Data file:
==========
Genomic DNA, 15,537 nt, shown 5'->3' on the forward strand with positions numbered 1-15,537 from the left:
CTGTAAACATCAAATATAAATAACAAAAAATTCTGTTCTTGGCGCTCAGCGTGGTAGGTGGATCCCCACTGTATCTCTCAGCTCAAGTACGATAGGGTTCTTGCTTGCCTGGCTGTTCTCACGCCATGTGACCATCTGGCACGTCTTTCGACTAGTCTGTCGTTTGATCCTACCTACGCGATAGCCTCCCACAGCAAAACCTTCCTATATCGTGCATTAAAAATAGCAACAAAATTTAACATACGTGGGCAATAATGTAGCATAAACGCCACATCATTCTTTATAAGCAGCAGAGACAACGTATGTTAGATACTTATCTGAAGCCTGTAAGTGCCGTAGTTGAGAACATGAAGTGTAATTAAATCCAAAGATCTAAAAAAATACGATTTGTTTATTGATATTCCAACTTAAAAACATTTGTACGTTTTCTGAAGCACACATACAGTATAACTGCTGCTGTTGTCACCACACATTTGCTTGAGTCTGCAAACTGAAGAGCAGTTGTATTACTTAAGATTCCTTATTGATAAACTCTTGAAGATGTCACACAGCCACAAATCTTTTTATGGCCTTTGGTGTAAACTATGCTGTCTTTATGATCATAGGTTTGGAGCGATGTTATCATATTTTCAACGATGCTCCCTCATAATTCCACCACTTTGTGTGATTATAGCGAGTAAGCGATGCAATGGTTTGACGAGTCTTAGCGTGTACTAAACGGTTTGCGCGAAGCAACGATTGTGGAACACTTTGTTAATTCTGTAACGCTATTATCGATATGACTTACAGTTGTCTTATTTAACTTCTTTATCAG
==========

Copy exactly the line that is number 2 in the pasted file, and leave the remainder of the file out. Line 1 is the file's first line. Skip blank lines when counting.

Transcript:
CTGTAAACATCAAATATAAATAACAAAAAATTCTGTTCTTGGCGCTCAGCGTGGTAGGTGGATCCCCACTGTATCTCTCAGCTCAAGTACGATAGGGTTCTTGCTTGCCTGGCTGTTCTCACGCCATGTGACCATCTGGCACGTCTTTCGACTAGTCTGTCGTTTGATCCTACCTACGCGATAGCCTCCCACAGCAAAACCTTCCTATATCGTGCATTAAAAATAGCAACAAAATTTAACATACGTGGGCAATAATGTAGCATAAACGCCACATCATTCTTTATAAGCAGCAGAGACAACGTATGTTAGATACTTATCTGAAGCCTGTAAGTGCCGTAGTTGAGAACATGAAGTGTAATTAAATCCAAAGATCTAAAAAAATACGATTTGTTTATTGATATTCCAACTTAAAAACATTTGTACGTTTTCTGAAGCACACATACAGTATAACTGCTGCTGTTGTCACCACACATTTGCTTGAGTCTGCAAACTGAAGAGCAGTTGTATTACTTAAGATTCCTTATTGATAAACTCTTGAAGATGTCACACAGCCACAAATCTTTTTATGGCCTTTGGTGTAAACTATGCTGTCTTTATGATCATAGGTTTGGAGCGATGTTATCATATTTTCAACGATGCTCCCTCATAATTCCACCACTTTGTGTGATTATAGCGAGTAAGCGATGCAATGGTTTGACGAGTCTTAGCGTGTACTAAACGGTTTGCGCGAAGCAACGATTGTGGAACACTTTGTTAATTCTGTAACGCTATTATCGATATGACTTACAGTTGTCTTATTTAACTTCTTTATCAG